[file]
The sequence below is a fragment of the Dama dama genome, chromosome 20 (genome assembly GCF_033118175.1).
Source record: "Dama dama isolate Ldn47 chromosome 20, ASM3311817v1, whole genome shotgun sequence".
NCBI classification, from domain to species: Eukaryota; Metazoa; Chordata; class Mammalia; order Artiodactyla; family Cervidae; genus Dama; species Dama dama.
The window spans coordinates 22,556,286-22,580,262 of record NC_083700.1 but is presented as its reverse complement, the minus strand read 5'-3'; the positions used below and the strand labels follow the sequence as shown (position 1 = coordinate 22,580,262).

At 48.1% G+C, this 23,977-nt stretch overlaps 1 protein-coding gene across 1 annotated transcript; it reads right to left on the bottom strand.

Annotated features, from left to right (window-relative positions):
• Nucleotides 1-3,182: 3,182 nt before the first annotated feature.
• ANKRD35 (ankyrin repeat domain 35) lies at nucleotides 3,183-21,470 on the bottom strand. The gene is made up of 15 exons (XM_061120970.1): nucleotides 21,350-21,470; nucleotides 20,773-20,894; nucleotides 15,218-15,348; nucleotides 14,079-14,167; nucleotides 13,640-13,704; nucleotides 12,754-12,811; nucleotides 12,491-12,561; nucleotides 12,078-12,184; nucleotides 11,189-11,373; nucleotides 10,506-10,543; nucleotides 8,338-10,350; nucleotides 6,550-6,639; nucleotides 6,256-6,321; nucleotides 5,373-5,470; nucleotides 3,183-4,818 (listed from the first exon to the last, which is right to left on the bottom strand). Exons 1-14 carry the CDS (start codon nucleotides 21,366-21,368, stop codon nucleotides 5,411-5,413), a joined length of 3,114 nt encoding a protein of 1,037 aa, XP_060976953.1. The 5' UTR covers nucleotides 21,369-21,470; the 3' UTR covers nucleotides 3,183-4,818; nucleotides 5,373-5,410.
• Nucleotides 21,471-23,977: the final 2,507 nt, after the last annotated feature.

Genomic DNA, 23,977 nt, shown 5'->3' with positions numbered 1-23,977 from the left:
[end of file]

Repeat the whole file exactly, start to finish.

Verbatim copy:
The sequence below is a fragment of the Dama dama genome, chromosome 20 (genome assembly GCF_033118175.1).
Source record: "Dama dama isolate Ldn47 chromosome 20, ASM3311817v1, whole genome shotgun sequence".
NCBI classification, from domain to species: Eukaryota; Metazoa; Chordata; class Mammalia; order Artiodactyla; family Cervidae; genus Dama; species Dama dama.
The window spans coordinates 22,556,286-22,580,262 of record NC_083700.1 but is presented as its reverse complement, the minus strand read 5'-3'; the positions used below and the strand labels follow the sequence as shown (position 1 = coordinate 22,580,262).

At 48.1% G+C, this 23,977-nt stretch overlaps 1 protein-coding gene across 1 annotated transcript; it reads right to left on the bottom strand.

Annotated features, from left to right (window-relative positions):
• Nucleotides 1-3,182: 3,182 nt before the first annotated feature.
• ANKRD35 (ankyrin repeat domain 35) lies at nucleotides 3,183-21,470 on the bottom strand. The gene is made up of 15 exons (XM_061120970.1): nucleotides 21,350-21,470; nucleotides 20,773-20,894; nucleotides 15,218-15,348; nucleotides 14,079-14,167; nucleotides 13,640-13,704; nucleotides 12,754-12,811; nucleotides 12,491-12,561; nucleotides 12,078-12,184; nucleotides 11,189-11,373; nucleotides 10,506-10,543; nucleotides 8,338-10,350; nucleotides 6,550-6,639; nucleotides 6,256-6,321; nucleotides 5,373-5,470; nucleotides 3,183-4,818 (listed from the first exon to the last, which is right to left on the bottom strand). Exons 1-14 carry the CDS (start codon nucleotides 21,366-21,368, stop codon nucleotides 5,411-5,413), a joined length of 3,114 nt encoding a protein of 1,037 aa, XP_060976953.1. The 5' UTR covers nucleotides 21,369-21,470; the 3' UTR covers nucleotides 3,183-4,818; nucleotides 5,373-5,410.
• Nucleotides 21,471-23,977: the final 2,507 nt, after the last annotated feature.

Genomic DNA, 23,977 nt, shown 5'->3' with positions numbered 1-23,977 from the left: